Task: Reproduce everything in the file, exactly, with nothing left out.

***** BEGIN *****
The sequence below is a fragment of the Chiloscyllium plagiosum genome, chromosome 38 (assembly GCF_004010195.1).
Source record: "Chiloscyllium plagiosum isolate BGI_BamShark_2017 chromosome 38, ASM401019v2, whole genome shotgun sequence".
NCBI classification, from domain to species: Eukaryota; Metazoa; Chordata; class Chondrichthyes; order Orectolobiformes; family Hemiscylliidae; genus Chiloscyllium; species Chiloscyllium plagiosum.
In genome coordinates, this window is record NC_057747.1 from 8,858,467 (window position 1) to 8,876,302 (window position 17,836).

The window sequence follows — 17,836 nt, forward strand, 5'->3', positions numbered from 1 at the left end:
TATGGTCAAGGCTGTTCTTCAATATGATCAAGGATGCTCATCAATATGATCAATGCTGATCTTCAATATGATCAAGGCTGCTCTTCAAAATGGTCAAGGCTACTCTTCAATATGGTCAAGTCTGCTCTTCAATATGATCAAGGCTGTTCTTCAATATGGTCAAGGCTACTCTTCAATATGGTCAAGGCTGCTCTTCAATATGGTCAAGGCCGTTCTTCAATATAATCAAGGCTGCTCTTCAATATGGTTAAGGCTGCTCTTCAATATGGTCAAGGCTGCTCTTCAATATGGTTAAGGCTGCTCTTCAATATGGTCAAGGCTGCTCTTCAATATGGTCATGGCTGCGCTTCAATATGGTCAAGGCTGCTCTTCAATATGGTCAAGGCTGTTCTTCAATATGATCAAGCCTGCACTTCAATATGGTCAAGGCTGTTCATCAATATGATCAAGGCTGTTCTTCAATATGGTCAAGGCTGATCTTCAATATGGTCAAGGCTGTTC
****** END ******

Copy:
The sequence below is a fragment of the Chiloscyllium plagiosum genome, chromosome 38 (assembly GCF_004010195.1).
Source record: "Chiloscyllium plagiosum isolate BGI_BamShark_2017 chromosome 38, ASM401019v2, whole genome shotgun sequence".
NCBI classification, from domain to species: Eukaryota; Metazoa; Chordata; class Chondrichthyes; order Orectolobiformes; family Hemiscylliidae; genus Chiloscyllium; species Chiloscyllium plagiosum.
In genome coordinates, this window is record NC_057747.1 from 8,858,467 (window position 1) to 8,876,302 (window position 17,836).

The window sequence follows — 17,836 nt, forward strand, 5'->3', positions numbered from 1 at the left end:
TATGGTCAAGGCTGTTCTTCAATATGATCAAGGATGCTCATCAATATGATCAATGCTGATCTTCAATATGATCAAGGCTGCTCTTCAAAATGGTCAAGGCTACTCTTCAATATGGTCAAGTCTGCTCTTCAATATGATCAAGGCTGTTCTTCAATATGGTCAAGGCTACTCTTCAATATGGTCAAGGCTGCTCTTCAATATGGTCAAGGCCGTTCTTCAATATAATCAAGGCTGCTCTTCAATATGGTTAAGGCTGCTCTTCAATATGGTCAAGGCTGCTCTTCAATATGGTTAAGGCTGCTCTTCAATATGGTCAAGGCTGCTCTTCAATATGGTCATGGCTGCGCTTCAATATGGTCAAGGCTGCTCTTCAATATGGTCAAGGCTGTTCTTCAATATGATCAAGCCTGCACTTCAATATGGTCAAGGCTGTTCATCAATATGATCAAGGCTGTTCTTCAATATGGTCAAGGCTGATCTTCAATATGGTCAAGGCTGTTC